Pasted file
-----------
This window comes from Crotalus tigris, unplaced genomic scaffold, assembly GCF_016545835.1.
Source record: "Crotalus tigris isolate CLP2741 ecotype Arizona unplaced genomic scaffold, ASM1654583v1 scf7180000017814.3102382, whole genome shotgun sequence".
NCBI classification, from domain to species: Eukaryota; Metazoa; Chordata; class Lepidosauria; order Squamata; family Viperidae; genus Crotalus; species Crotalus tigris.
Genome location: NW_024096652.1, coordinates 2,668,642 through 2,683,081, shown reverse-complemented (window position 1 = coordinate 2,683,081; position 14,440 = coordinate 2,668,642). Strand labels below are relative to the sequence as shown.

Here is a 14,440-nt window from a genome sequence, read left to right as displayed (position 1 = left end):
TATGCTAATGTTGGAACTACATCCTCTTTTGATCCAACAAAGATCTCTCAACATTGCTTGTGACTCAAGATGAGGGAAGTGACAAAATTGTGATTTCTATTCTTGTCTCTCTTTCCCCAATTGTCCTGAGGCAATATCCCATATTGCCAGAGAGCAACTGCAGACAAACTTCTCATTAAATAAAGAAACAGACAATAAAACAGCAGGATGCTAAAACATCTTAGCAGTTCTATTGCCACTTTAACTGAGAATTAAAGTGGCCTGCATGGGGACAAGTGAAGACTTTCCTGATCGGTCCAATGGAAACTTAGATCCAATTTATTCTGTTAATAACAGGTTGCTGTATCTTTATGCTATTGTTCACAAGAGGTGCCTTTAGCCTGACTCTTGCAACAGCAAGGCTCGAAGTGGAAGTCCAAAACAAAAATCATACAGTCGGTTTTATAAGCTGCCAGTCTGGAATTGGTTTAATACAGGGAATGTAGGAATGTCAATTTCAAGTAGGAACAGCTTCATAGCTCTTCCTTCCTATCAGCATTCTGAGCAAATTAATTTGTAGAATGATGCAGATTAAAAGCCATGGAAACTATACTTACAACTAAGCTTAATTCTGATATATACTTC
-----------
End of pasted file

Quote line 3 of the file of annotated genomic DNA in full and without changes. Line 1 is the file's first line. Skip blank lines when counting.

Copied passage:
NCBI classification, from domain to species: Eukaryota; Metazoa; Chordata; class Lepidosauria; order Squamata; family Viperidae; genus Crotalus; species Crotalus tigris.